So far outside the box you can't even see the box from here.
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Monday, August 5, 2013
Personal financial meltdowns
I've learned my lesson the hard way. No matter how stable or secure a financial situation is, it can go away in an instant.
When I was a firefighter, I thought my financial situation was pretty good. I had seniority in a unionized shop. We were told that if anything happened to us, we'd be taken care of. I even had some wage insurance that would cover me for a year.
Then I got injured and discovered I would not be taken care of. Legal expenses came out of my pocket. The first year wasn't bad, but once the insurance ran out, things got very tight. It took 4 years for everything to get settled. Had the state not settled with me, within two weeks my house was going up for auction. Mentally I'd let go of all my material possessions.
So now I have a little pension from the state. That's supposed to last for the rest of my life. When I retired the system was funded at 104%. Everyone could be paid and there would still be money left over. Last I heard it was funded at something like 35%. Good work professional money managers!
The strain is being felt. The state hasn't given me a raise in years. The medical subsidy did not keep up with the price of insurance so I had to drop medical benefits. However, the checks keep getting deposited on time -so far.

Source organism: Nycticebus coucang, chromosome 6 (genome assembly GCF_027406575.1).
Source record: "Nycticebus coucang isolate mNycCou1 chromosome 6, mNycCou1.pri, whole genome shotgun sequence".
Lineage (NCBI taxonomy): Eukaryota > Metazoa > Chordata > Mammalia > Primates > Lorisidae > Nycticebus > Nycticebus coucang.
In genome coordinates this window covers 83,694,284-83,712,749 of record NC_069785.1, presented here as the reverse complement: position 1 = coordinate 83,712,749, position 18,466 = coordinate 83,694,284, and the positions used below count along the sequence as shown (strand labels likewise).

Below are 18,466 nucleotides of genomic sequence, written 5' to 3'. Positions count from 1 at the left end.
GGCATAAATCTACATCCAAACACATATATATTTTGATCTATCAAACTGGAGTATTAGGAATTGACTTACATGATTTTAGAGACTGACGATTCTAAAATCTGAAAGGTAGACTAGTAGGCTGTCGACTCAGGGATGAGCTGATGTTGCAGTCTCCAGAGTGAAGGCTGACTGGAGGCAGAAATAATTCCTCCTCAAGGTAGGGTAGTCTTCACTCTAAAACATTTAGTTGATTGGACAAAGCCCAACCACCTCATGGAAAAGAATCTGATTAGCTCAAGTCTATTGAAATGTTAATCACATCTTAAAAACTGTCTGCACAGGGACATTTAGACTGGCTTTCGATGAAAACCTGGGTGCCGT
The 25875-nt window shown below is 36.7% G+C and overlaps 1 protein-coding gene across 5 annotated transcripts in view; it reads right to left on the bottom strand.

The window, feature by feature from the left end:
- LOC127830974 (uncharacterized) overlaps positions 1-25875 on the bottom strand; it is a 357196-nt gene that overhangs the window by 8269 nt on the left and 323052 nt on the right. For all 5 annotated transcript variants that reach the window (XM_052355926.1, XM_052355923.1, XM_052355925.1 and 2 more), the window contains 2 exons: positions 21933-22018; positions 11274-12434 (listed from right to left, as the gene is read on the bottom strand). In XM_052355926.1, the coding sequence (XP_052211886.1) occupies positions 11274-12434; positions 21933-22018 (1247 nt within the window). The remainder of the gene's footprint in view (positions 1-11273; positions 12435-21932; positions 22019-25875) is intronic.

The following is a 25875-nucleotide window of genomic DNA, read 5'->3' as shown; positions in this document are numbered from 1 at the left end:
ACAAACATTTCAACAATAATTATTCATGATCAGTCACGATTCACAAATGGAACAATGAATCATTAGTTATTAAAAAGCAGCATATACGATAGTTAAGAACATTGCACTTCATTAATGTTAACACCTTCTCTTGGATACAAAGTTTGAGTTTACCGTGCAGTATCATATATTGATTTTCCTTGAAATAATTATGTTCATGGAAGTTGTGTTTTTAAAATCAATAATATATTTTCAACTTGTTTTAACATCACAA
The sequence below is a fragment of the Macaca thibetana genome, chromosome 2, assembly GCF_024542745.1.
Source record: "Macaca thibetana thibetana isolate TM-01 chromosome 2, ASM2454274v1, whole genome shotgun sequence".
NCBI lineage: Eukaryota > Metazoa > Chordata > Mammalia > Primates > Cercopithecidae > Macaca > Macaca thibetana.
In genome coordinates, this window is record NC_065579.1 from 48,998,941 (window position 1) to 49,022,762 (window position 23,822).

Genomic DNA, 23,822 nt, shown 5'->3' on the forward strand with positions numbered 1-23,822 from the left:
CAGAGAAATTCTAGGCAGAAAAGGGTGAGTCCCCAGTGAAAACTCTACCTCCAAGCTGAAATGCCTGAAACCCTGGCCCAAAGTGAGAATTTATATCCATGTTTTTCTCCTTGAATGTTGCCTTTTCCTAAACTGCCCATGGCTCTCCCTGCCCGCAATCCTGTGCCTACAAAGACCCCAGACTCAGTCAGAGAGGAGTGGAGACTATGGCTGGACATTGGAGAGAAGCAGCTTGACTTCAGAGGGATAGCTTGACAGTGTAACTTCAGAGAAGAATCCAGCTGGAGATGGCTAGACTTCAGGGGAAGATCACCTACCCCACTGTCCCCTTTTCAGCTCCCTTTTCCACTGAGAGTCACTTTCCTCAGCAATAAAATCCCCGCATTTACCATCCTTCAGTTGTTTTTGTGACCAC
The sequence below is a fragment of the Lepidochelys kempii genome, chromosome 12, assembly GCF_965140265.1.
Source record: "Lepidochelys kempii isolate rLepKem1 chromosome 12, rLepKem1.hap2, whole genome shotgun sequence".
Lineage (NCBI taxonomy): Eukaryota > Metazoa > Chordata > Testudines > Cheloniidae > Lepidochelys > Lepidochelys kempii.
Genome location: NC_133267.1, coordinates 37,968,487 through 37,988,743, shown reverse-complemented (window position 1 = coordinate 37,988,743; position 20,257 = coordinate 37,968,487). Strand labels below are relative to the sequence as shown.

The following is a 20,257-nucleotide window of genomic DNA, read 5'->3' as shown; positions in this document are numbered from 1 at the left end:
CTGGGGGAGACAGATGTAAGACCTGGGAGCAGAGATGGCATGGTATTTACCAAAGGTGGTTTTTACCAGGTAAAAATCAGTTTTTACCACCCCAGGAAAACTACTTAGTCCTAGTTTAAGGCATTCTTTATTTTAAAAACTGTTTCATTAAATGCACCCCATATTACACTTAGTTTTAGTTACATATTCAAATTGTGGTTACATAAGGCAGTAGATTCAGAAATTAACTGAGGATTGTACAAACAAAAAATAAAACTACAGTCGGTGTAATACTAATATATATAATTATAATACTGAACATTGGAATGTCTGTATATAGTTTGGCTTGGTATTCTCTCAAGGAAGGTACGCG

What will I do if the system goes under? Fortunately, I've been down that road before. I know what it feels like to say goodbye to all my possessions. You know what? It doesn't feel that bad. It's almost liberating. When you've lost everything, you've nothing to fear. Having no fear is a powerful arrow in a warrior's quiver.
Should those monthly checks every stop, I'd quickly strip my life down to the bare essentials. Waiting for foreclosures and tax seizures is for people with hope that something will turn up at the last minute. My luck was all used up on that years ago. Now I wouldn't chance it. I'd act first and liquidate on my terms. Before long my expenses would be reduced to the point that they could be satisfied with occasional casual labor. That's also a liberating feeling.
One thing the 2008 housing crisis has shown me. The big guys will be protected at all costs. The government bailed them out, not homeowners. The system was tweaked so that normal capitalist rewards and penalties would not take place. Don't expect rescue from “the system.” The big boys have their golden parachutes. Us little guys will be stitching together ratty old bed sheets as we fall to the ground.
Forget hope. Maybe not forget it, but don't trust in it. Consider what you'll do if things continue to grind down rather than progress forward. Prep like a pessimist. We might be doing a bit more than the metaphorical tightening of the belt. We might have to do the equivalent of deciding what limbs we can live without.
I live in an area of NH known as the Great North Woods. I'm in my dome-i-cile out in the county with my lovely wife and a varying number of family and friends
-part red neck, part hippie but all country. Experimenting and enjoying the adventure of life.